Sapiet Dakhshukaeva, a Chechen journalist with the BBC in Moscow, returned to Chechnya earlier this month and found people living in hope, as well as bitterness, after years of conflict.
One of the first things I noticed, on driving into Grozny, was a sign, with the message: "Better law and order, however fragile, than gross lawlessness."
It was hanging at an ugly concrete checkpoint on the western edge of the city, and I wanted to photograph it, together with the smiling soldiers, who could have been mistaken for peacekeepers if they had been wearing blue helmets.
Businesses are operating from shattered buildings
But my travelling companion warned me against it.
They would not like it, she said, and any passing Chechens might react very badly to the sight of a Chechen girl photographing Russian troops.
It's a strict city in that way.
I have no faith in anything, except the almighty - but hope is the last thing that dies, so I went with hope, and voted for a legal order
I had arrived shortly after a referendum on a new constitution, which the Kremlin would like to be a first step back to normality, but which some Chechens see as just another attempt by Moscow to impose its will.
Wherever you looked you could see political slogans.
Official printed signs urged people to vote for "peace and legality", while graffiti warned that the referendum was a deception, or a betrayal.
People themselves were often distrustful and ironic, but some sincerely hoped the referendum would bring a change for the better.
"I went to vote without faith, but with hope," one woman told me.
"I have no faith in anything, except the almighty. But hope is the last thing that dies, so I went with hope, and voted for a legal order."
Two students told me they thought the result would be rigged, so they did not vote. But they pointed out, nonetheless, that it was actually the first time that anyone had asked the Chechens what they wanted.
Grandmother Petimat said simply: "We voted for peace and friendship, and for everything to be all right."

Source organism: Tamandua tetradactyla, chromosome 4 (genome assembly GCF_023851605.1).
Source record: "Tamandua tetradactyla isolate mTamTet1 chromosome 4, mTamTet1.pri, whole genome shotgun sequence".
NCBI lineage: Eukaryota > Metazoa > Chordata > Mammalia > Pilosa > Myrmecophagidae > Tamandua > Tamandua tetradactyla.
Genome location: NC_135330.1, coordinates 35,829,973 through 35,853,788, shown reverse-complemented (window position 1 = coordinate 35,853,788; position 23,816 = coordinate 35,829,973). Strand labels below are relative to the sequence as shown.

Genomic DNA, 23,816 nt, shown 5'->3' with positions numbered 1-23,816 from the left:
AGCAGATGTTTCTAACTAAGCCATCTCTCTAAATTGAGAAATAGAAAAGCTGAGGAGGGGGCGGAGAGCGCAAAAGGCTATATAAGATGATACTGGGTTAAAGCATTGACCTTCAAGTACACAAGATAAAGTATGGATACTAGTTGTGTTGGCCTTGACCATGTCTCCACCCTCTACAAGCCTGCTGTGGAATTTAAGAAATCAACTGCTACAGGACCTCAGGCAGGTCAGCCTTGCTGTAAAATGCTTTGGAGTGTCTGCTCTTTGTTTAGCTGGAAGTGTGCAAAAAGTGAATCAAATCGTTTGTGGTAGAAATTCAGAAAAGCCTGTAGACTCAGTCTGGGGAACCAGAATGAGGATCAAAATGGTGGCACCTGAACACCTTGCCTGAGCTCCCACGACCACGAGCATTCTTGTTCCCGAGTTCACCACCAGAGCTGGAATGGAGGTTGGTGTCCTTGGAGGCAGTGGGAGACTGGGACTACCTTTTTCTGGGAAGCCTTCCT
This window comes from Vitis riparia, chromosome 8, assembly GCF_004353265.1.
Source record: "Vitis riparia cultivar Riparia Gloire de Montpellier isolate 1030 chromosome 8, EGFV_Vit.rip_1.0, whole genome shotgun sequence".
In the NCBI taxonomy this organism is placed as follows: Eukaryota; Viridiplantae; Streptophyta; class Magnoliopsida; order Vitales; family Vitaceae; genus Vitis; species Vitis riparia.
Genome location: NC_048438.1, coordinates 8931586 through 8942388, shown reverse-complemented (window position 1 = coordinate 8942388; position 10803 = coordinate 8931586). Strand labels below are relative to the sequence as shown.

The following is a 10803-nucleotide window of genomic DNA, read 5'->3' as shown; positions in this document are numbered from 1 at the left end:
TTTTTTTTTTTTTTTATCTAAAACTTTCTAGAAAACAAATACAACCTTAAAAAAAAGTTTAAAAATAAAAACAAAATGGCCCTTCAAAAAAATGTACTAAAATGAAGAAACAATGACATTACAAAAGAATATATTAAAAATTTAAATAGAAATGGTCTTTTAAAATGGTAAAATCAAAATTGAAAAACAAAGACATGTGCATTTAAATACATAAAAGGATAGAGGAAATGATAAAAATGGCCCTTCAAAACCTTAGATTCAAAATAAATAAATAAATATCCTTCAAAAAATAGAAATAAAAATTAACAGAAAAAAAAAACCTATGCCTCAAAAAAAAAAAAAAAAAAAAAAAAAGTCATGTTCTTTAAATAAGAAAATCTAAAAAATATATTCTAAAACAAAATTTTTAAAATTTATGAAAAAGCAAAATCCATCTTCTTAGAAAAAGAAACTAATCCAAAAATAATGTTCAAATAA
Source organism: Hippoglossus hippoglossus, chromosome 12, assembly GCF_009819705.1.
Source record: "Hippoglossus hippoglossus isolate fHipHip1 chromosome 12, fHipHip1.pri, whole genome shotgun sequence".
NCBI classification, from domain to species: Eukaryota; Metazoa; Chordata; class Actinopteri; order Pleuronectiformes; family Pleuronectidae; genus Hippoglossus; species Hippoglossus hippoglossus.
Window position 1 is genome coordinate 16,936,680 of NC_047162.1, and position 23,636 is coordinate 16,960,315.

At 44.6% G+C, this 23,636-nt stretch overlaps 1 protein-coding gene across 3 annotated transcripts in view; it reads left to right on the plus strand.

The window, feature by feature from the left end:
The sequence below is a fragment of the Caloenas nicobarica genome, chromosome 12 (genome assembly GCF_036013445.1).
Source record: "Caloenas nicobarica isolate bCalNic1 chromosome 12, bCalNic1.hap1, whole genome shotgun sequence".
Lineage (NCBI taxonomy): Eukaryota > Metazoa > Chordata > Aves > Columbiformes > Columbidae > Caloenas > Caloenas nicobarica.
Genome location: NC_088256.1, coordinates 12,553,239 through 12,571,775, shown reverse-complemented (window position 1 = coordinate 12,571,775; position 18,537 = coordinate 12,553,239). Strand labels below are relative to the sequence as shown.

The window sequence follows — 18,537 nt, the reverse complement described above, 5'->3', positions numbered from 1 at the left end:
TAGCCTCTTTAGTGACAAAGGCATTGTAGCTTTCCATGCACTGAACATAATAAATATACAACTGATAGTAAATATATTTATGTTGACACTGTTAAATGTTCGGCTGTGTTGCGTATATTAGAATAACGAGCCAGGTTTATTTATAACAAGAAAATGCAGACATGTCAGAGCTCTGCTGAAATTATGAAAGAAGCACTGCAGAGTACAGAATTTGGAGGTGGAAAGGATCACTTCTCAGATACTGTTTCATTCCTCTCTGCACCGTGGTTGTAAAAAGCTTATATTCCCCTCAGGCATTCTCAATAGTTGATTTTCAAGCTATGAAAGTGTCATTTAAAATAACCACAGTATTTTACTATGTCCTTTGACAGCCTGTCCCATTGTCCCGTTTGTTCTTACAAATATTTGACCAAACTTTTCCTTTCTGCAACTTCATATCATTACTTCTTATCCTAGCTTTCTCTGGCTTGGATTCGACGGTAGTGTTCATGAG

In Grozny these words do not sound banal - they express the dream of people who have suffered every day of every year of this long-running conflict.
Some outward signs of peace have appeared in Chechnya.
They are not that obvious, if the truth be told, but they are there.
People have endured terrible things, many are still living in hellish conditions. My question is - can there be peace in hell?
Chechen man in Netherlands
The main one is that there is less shooting at night.
I was told that there were now fewer checkpoints than in the past, and that so-called mopping up operations - in which young men are rounded up at random and checked for links with rebel organisations, or just beaten for no reason - had become less frequent.
"We, of course, have put aside our rose-tinted spectacles," said one person I met.
"But we are trying to put them back on again. One inevitably waits for something better.
"You go into town and find the street has been cleared up a bit and that's enough to create a pleasant feeling."
Against a background of universal discomfort and occasional explosions, suddenly Grozny has acquired its first internet centre.
In some places telephone connections are appearing. For example, my mobile phone was able to pick up a signal in some parts of Chechnya.
Political slogans - both official and unofficial - are everywhere
A telephone is a special joy, because once people have one they no longer feel so isolated from the rest of the world, abandoned among the ruins. But it is only the privileged few that have this pleasure for the moment.
Among the SMS messages I received in Chechnya was one from a Chechen man who moved to the Netherlands.
"People have endured terrible things," he said. "Many are still living in hellish conditions. My question is: can there be peace in hell?"
I could only answer that all wars in history have sooner or later ended in peace.